Nicholas Eager

How to Hike Pu Ta Leng in Northern Vietnam

Last updated: 12 January 2023

Hiking in northern Vietnam can be a thrilling and adventurous experience. The region is home to a diverse landscape, including rolling hills, towering mountains, and dense forests. The trails offer breathtaking views of the surrounding countryside, as well as the opportunity to see a wide range of plant and animal life. Join us as we hike through cloudy jungles, spend a few nights in a local village, go to a highland market, play with all sorts of animals, summit Pu Ta Leng peak twice, and cook our own delicious dinner in a shelter.

Best Time to Go

The weather in Lao Cai is generally pleasant throughout the year, but it can get quite cold in the winter months (December to February), with temperatures dropping to around 10°C (50°F). The summer months (June to August) can be quite hot and humid, with temperatures reaching as high as 35°C (95°F). You might enjoy cooler months or the warmer months. It's worth considering the weather and the conditions of the trails when planning your trip.


Click to use the map

To better view the map, see it in full-screen. Learn how to download the map for your own offline use by reading how I navigate on the trail.


Brief Itinerary

Phase Itinerary Distance / Elevation
1 Drive to Lai Chau from Sapa - / -
2 Lai Chau to Shelter
9 km
5 miles
2408 m
7900 ft
3 Shelter to Pu Ta Leng Summit
4 km
2 miles
3049 m
10003 ft
4 Pu Ta Leng Summit to Shelter
4 km
2 miles
2408 m
7900 ft
5 Shelter to Lai Chau
9 km
5 miles
1500 m
4921 ft
6 Drive to Sapa from Lai Chau - / -

My Favorite Highlights

Staying at Our Guide's Home

four people in trekking guides home
duck standing on top of fence

Our only guide, Báo, lives just in the foothills of the same mountain we set out to climb. We stayed at his place with his family before and after the hike, eating delicious dinners, getting to know each other, and playing with all of his animals. In addition to being a trekking guide, Báo and his family grow rice and corn in terraces, and cardamom in the jungle. The Dao is an ethnic minority group in Vietnam, known for their colorful traditional clothing and rich cultural traditions. Dao women are known for their brightly colored embroidered clothing, which is often worn on special occasions. The clothing is usually made of indigo-dyed cloth and features intricate patterns and designs. Dao men may also wear traditional clothing, such as loose-fitting pants and a long tunic.

Going to A Highland Market

pile of red chili peppers at market

We grabbed some pork, veggies, and other goodies from a local highland market and cooked a delicious dinner that evening. The Dao people have a distinctive cuisine that is based on locally-sourced ingredients, such as rice, vegetables, and meats. Some dishes that may be served at a special dinner for the Dao include braised chicken with ginger, stir-fried pork with lemongrass, and spicy boiled fish.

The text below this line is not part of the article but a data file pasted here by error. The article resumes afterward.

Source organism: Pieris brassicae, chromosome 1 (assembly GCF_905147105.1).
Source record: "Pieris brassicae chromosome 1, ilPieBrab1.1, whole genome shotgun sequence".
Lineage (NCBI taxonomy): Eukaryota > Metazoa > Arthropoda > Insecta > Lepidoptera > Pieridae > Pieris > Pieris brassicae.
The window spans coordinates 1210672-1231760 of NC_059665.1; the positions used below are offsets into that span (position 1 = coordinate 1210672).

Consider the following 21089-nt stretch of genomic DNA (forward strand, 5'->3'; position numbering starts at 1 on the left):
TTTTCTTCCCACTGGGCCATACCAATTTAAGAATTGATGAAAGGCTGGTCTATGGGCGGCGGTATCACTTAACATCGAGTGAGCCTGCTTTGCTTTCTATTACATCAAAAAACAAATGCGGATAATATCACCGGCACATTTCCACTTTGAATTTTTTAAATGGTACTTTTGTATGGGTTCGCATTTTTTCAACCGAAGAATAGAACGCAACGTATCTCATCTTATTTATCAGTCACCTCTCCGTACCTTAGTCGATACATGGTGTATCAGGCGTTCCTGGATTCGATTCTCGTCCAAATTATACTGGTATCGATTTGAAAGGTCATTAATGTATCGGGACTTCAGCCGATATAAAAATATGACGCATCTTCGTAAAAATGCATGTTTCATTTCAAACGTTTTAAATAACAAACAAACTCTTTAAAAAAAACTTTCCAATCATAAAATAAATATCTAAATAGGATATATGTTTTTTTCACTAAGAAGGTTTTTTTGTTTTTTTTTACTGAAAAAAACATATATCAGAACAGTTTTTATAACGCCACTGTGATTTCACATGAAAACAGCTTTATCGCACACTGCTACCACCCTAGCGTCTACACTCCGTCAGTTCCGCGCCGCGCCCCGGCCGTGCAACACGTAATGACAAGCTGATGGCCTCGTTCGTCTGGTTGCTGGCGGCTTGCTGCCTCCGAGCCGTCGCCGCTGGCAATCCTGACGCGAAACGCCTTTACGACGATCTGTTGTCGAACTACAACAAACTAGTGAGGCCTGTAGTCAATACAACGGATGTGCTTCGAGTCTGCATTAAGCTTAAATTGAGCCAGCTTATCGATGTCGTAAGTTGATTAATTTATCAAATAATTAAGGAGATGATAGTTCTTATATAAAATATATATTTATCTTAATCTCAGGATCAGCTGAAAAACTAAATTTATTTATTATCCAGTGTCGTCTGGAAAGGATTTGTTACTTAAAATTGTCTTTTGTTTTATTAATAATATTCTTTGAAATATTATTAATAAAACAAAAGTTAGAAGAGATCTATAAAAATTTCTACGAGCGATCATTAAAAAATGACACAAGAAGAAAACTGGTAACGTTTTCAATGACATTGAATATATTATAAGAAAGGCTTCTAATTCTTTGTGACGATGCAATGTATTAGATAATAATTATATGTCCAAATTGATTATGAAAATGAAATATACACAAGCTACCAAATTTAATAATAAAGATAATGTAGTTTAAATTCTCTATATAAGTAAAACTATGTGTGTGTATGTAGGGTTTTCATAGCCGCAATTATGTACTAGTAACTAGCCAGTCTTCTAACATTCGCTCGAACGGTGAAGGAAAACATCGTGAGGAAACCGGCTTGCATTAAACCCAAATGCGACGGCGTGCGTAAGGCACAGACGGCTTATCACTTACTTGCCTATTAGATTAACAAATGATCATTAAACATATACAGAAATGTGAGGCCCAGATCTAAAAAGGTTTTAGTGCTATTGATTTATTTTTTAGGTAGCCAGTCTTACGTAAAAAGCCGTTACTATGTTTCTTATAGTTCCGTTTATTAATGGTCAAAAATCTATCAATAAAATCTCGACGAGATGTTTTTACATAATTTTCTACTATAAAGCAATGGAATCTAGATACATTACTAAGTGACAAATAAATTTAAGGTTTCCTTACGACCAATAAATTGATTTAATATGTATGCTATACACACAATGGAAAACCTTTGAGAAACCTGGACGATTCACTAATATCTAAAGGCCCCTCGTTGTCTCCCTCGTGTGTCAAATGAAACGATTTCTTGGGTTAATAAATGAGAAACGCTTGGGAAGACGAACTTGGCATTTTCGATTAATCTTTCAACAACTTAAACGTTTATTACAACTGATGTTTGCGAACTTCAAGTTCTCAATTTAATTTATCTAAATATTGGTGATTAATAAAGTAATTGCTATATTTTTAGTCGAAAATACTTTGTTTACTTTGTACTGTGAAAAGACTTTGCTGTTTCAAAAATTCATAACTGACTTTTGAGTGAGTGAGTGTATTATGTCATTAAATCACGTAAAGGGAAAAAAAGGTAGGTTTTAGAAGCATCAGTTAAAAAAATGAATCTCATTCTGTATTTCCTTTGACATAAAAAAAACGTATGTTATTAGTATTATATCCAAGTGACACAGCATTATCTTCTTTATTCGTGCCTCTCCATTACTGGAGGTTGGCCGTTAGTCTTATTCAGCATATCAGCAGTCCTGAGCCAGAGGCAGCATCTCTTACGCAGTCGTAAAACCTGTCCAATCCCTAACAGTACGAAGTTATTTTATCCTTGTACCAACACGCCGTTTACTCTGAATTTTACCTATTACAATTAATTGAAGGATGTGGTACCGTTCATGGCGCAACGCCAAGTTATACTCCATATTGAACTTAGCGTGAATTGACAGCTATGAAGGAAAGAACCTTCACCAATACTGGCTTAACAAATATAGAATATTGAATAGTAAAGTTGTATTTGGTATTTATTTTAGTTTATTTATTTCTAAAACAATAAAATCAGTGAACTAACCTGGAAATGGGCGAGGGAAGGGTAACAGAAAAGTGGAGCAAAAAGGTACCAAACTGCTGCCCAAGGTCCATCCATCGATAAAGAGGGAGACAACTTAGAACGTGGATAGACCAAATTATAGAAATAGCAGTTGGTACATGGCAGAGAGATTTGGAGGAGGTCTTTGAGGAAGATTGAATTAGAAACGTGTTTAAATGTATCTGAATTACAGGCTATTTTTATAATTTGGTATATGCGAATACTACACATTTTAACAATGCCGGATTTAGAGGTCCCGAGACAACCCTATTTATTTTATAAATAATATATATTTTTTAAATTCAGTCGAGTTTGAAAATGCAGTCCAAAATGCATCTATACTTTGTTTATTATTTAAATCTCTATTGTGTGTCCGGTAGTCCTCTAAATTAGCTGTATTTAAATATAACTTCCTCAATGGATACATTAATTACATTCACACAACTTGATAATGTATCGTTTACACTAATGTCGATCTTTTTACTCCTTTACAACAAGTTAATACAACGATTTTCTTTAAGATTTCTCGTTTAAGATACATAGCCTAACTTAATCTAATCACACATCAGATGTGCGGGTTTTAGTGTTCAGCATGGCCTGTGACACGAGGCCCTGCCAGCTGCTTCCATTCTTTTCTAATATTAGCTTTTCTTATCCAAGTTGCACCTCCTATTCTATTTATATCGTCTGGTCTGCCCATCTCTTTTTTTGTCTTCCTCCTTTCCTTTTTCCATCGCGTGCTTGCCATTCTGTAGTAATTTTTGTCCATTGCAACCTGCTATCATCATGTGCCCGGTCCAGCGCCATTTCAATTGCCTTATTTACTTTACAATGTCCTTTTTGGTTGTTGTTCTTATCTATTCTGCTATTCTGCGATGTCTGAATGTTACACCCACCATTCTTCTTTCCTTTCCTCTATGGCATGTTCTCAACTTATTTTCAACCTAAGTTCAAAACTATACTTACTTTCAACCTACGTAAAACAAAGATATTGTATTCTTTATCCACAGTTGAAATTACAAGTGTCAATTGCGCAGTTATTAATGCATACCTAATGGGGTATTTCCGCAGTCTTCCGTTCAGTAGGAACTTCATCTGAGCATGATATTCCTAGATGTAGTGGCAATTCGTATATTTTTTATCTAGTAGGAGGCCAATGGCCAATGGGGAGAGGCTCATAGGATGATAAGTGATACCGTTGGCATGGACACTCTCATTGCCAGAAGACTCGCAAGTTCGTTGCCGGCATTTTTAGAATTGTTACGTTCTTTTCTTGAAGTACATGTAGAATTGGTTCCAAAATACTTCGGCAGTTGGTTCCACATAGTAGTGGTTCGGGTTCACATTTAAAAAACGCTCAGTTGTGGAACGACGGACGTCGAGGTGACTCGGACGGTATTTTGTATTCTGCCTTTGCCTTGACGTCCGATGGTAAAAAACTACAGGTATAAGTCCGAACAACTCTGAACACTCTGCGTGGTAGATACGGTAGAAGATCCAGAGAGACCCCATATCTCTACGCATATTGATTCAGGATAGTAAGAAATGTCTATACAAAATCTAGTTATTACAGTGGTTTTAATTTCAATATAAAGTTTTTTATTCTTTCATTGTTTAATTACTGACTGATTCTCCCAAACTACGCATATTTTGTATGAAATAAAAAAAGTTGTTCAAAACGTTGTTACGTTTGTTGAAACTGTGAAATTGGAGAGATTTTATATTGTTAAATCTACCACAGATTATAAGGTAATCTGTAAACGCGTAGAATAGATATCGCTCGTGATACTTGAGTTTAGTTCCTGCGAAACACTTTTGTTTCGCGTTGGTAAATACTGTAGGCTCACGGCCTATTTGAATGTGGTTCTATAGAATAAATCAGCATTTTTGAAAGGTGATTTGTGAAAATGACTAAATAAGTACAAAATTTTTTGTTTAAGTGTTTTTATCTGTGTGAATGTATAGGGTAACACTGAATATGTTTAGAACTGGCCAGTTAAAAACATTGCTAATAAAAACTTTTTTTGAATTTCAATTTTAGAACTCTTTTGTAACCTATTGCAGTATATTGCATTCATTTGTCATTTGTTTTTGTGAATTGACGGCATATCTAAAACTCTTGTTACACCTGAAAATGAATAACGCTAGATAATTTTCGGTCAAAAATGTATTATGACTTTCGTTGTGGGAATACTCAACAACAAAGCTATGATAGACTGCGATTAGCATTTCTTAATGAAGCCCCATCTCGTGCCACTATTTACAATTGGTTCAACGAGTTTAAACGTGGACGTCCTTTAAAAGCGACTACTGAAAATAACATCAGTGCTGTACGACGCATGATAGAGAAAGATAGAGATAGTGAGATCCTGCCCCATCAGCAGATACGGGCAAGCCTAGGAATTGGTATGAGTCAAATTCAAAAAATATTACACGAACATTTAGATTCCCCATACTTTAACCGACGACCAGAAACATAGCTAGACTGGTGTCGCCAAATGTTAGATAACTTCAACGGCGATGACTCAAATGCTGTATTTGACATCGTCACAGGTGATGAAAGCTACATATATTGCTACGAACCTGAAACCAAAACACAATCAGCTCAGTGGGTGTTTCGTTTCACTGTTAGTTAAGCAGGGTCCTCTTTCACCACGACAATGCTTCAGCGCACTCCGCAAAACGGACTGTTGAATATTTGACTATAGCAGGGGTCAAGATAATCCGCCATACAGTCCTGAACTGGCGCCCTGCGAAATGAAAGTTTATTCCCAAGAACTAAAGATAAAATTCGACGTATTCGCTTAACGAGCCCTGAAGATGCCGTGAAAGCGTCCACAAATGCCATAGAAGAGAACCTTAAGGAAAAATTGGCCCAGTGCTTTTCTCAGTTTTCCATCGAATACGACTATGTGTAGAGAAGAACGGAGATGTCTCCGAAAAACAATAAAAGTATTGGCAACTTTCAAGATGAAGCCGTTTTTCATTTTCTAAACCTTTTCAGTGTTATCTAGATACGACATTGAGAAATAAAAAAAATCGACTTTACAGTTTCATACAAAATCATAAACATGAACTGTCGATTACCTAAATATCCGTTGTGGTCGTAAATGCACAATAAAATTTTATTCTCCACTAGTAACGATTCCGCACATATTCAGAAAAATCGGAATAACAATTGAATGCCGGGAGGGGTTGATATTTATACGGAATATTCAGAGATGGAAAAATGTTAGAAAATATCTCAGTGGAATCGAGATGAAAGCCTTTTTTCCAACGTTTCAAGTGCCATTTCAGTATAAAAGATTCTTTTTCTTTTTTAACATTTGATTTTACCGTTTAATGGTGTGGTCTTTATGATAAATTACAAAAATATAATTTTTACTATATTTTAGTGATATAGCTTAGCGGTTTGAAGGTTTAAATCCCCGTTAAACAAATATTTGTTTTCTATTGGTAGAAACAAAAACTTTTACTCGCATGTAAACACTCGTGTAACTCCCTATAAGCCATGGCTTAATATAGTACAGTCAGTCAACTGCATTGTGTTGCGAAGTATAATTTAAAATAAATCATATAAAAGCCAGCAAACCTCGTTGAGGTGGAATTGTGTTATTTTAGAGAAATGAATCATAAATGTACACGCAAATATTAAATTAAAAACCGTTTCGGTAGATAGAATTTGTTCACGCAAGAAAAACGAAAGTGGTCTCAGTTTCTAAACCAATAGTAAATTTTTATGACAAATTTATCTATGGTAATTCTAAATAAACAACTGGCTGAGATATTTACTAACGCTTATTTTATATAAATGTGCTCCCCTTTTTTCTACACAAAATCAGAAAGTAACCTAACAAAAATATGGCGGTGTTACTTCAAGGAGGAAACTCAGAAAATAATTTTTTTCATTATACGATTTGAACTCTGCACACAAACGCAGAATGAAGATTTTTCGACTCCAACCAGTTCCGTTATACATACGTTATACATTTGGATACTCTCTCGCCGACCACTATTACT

Climbing the Mountain

two people climbing through bamboo tunnel
girl hiking through corn farm in the mountains
dense forest in fog
camera hanging on tree
girl hiking in misty cardamom jungle

We started off walking through local villages, farms, and rivers. Eventually we started the steep seemingly endless climb up the mountain.

Staying at the Shelter

jungle shelter
two plates of pork on dinner mat
cutting meat with herbs
cooking meat in large wok
grilling pork over fire close up
grilling pork over fire

We spent the night at a quaint trekker’s shelter run by two friendly Dao women, who built the shelter two years ago to help trekkers brace the elements such as heavy rain and landslides. Our dinner that night consisted of our supplies from the market as well as some cardamom picked from the jungle along the way. Everyone got to know each other around the fire through Vietnamese, Dao, and a little English. We were so tired that we went to bed at 19:30.


Check out a video that I made about the entire trip! I tried my best to capture all of the little beautiful moments by letting them speak for themselves. So there are no explanations or speaking in this video, just moments :)

You Might Also Like

My site does not support public comments. Please use the form below to send a comment directly to me if you want to ask questions; I am happy to help.

Safety Disclosure This travel guide is intended for educational purposes only. Readers are urged to conduct their due diligence, verify current conditions, and research the most recent information independently. Conditions along trails and relevant details may change, necessitating the confirmation of accurate and updated information from reliable sources or local authorities before undertaking any travel or outdoor activities.

Affiliate Disclosure This travel guide contains affiliate links, which means I may earn a commission for purchases made through these links at no cost to you. Your support helps sustain the creation of more content.